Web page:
Cracker's David Lowery

The leader of country-inflected rock band Cracker, singer/songwriter/guitarist

David Lowery has been busy on the producing front. He is working on

tracks for an upcoming Counting Crows LP and helmed Sparklehorse's

acclaimed Good Morning Spider (1999).

Lowery was born 39 years ago today in San Antonio, Texas, and was raised

in Los Angeles' San Fernando Valley. His first band, Sitting Duck, included

musicians with whom he would later play in Camper Van Beethoven. Sitting

Duck's experimental music mixed psychedelic rock and foreign-language

TV commercials.

Throughout the early '80s, Lowery played intermittently with bassist

Victor Krummenacher and guitarist/drummer Chris Molla in bands Box o'

Laffs and the Estonian Gauchos. Krummenacher and Molla followed Lowery

to the University of California at Santa Cruz in 1983.

At college, the three met guitarist Greg Lisher and composition student

Jonathan Segal and soon formed Camper Van Beethoven. The band's debut,

Telephone Free Landslide Victory (1985), yielded the cult classic

"Take The Skinheads Bowling." The song was a spoof on racist punk-rock


CVB spent the next few years issuing experimental rock on their own

Pitch-a-Tent label before being signed by Virgin in 1988. Later that

year, they released Our Beloved Revolutionary Sweetheart, and in

1989 they issued their swan song, Key Lime Pie, featuring the

political "Jack Ruby."

After the Campers split, most of the band formed Monks of Doom, but

Lowery took a musical hiatus. In the early '90s, he and guitarist John

Hickman formed Cracker, a pop-rock band with a country twist. Cracker

had a college-radio hit with its 1992 self-titled debut, featuring "Happy

Birthday to Me" and "Teen Angst (What the World Needs Now)."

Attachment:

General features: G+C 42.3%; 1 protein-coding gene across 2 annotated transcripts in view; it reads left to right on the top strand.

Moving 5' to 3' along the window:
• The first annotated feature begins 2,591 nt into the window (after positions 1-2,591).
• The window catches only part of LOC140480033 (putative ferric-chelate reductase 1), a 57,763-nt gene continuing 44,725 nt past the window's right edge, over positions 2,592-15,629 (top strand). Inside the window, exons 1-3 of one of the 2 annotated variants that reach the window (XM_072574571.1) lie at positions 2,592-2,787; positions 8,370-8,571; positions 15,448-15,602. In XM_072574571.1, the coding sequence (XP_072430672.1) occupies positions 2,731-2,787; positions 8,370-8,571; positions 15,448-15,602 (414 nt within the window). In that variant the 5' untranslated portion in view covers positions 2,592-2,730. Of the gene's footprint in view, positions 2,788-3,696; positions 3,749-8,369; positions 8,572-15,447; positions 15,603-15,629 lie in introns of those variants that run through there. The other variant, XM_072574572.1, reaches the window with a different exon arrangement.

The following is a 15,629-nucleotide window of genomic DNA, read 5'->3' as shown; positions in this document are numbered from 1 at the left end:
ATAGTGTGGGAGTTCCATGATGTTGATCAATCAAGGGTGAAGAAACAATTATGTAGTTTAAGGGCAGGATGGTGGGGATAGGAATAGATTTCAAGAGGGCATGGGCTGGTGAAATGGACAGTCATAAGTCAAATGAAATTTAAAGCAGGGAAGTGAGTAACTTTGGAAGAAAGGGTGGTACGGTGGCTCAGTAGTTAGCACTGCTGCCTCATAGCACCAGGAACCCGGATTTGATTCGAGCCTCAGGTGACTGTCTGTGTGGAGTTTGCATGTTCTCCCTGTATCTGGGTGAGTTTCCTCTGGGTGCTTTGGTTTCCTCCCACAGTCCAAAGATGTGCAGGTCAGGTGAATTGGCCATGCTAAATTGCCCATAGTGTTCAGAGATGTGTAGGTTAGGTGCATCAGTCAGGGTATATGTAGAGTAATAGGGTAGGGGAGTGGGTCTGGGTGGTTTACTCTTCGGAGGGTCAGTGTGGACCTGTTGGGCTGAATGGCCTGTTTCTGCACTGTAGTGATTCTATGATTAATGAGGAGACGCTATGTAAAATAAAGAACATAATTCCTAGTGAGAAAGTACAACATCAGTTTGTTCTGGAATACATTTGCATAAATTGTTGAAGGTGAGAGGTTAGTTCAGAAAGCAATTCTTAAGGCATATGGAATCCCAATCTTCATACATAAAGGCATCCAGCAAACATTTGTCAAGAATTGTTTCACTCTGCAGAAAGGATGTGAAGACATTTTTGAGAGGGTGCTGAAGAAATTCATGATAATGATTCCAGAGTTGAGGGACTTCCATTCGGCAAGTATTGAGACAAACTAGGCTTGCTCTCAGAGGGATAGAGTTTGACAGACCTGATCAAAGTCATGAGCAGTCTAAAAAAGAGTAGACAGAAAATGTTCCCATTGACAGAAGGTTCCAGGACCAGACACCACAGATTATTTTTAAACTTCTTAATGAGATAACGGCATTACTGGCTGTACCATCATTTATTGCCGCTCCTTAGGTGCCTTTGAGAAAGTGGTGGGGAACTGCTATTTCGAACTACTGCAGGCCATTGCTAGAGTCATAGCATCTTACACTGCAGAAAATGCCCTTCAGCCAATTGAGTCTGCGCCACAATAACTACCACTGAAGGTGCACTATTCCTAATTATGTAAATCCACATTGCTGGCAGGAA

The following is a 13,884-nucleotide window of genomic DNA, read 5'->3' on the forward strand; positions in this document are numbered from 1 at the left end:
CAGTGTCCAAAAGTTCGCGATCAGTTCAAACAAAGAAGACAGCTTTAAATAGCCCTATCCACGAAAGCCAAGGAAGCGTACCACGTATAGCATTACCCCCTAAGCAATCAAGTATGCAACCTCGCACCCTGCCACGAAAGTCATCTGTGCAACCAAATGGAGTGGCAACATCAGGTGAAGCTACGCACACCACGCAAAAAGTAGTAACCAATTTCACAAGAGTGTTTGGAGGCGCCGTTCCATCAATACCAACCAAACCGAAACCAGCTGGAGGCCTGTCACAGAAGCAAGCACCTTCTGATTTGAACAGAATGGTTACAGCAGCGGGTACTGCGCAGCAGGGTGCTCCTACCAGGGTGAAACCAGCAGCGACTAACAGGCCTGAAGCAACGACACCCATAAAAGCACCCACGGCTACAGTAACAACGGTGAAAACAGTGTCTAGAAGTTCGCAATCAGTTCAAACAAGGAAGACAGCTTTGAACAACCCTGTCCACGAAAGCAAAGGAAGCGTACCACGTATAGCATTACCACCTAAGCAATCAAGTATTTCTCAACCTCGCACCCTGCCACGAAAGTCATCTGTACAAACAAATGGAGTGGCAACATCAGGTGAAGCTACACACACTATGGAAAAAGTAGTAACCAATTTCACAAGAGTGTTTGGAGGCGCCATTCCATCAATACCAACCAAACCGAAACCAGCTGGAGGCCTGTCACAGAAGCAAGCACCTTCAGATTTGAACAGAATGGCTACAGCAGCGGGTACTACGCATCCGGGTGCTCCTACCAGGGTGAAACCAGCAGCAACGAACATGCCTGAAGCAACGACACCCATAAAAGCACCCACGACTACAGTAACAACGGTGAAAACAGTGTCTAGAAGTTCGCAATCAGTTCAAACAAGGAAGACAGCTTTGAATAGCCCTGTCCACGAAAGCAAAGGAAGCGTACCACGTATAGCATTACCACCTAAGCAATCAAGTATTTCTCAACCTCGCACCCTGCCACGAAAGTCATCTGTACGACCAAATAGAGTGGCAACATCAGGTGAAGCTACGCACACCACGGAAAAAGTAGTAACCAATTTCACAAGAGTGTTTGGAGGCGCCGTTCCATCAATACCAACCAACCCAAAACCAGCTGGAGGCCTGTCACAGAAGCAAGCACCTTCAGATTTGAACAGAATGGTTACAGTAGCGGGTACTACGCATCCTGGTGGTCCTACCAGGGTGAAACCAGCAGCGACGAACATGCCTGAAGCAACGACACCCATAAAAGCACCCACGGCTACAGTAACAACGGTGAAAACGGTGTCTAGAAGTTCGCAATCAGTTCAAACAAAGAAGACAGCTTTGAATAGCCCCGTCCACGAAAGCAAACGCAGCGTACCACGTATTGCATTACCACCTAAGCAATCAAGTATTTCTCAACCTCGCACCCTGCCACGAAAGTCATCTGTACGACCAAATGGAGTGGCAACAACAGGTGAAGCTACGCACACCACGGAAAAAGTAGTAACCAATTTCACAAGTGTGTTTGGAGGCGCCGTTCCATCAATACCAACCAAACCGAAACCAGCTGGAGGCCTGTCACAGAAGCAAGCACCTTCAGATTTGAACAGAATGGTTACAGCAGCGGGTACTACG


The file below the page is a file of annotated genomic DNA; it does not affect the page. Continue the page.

Kerosene Hat (1993) was a modern-rock radio hit and featured tracks

such as "Low," "Movie Star" and "Get Off This." Cracker contributed a

cover of "Good Times Bad Times" to Encomium: A Tribute to Led Zeppelin

(1995) and "Rainy Days and Mondays" to the Carpenters tribute LP If

I Were a Carpenter (1994).

Cracker's The Golden Age (1996) was less commercially successful

than its predecessor. Last year, the band issued Gentleman's Blues,

which featured the single "The Good Life" and also included "I Want Out

of the Circus" and the blues-ballad title track (RealAudio

excerpt). Also in 1998, Lowery acted in the indie film "River

Red." This year he appeared in the movie "This Space Between Us."

Cracker, with new drummer Frank Funaro, opened several dates for the

Dave Matthews Band this year.

Other birthdays: Yma Sumac, 72; Arthur Tripp (Captain Beefheart, Mothers

of Invention), 60; Danny Hutton (Three Dog Night), 57; Jose Feliciano,

54; Barriemore Barlow (Jethro Tull), 50; Joe Perry (Aerosmith), 49; Don

Powell (Slade), 49; Pat Mastelotto (Mr. Mister), 44; Johnny Fingers

(Boomtown Rats), 43; Siobhan Fahey (Bananarama/Shakespeare's Sister),

39; Bill Stevenson (Black Flag), 36; Robin Goodridge (Bush), 33; Miles

Zuniga (Fastball), 33; and Big Daddy Kane, 31.